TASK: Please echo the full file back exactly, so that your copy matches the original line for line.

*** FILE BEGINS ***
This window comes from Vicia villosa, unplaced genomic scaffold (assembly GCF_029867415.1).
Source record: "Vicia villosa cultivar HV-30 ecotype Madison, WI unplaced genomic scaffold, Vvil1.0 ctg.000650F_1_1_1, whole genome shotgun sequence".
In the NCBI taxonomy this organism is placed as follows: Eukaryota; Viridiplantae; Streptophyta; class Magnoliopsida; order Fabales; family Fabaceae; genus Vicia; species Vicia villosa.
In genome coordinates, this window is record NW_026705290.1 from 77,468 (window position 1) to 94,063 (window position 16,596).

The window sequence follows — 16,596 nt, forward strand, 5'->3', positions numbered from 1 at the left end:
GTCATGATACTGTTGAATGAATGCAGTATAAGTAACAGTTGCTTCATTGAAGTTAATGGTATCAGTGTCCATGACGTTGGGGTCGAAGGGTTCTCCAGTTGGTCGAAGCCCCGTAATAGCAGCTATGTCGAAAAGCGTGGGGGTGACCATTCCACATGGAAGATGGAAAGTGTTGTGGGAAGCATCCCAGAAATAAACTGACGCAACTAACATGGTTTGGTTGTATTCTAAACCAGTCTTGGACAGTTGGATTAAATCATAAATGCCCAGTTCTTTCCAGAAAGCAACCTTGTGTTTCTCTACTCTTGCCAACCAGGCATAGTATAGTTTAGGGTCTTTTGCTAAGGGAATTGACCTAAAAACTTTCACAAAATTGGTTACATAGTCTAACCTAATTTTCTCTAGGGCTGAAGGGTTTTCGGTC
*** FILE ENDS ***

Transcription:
This window comes from Vicia villosa, unplaced genomic scaffold (assembly GCF_029867415.1).
Source record: "Vicia villosa cultivar HV-30 ecotype Madison, WI unplaced genomic scaffold, Vvil1.0 ctg.000650F_1_1_1, whole genome shotgun sequence".
In the NCBI taxonomy this organism is placed as follows: Eukaryota; Viridiplantae; Streptophyta; class Magnoliopsida; order Fabales; family Fabaceae; genus Vicia; species Vicia villosa.
In genome coordinates, this window is record NW_026705290.1 from 77,468 (window position 1) to 94,063 (window position 16,596).

The window sequence follows — 16,596 nt, forward strand, 5'->3', positions numbered from 1 at the left end:
GTCATGATACTGTTGAATGAATGCAGTATAAGTAACAGTTGCTTCATTGAAGTTAATGGTATCAGTGTCCATGACGTTGGGGTCGAAGGGTTCTCCAGTTGGTCGAAGCCCCGTAATAGCAGCTATGTCGAAAAGCGTGGGGGTGACCATTCCACATGGAAGATGGAAAGTGTTGTGGGAAGCATCCCAGAAATAAACTGACGCAACTAACATGGTTTGGTTGTATTCTAAACCAGTCTTGGACAGTTGGATTAAATCATAAATGCCCAGTTCTTTCCAGAAAGCAACCTTGTGTTTCTCTACTCTTGCCAACCAGGCATAGTATAGTTTAGGGTCTTTTGCTAAGGGAATTGACCTAAAAACTTTCACAAAATTGGTTACATAGTCTAACCTAATTTTCTCTAGGGCTGAAGGGTTTTCGGTC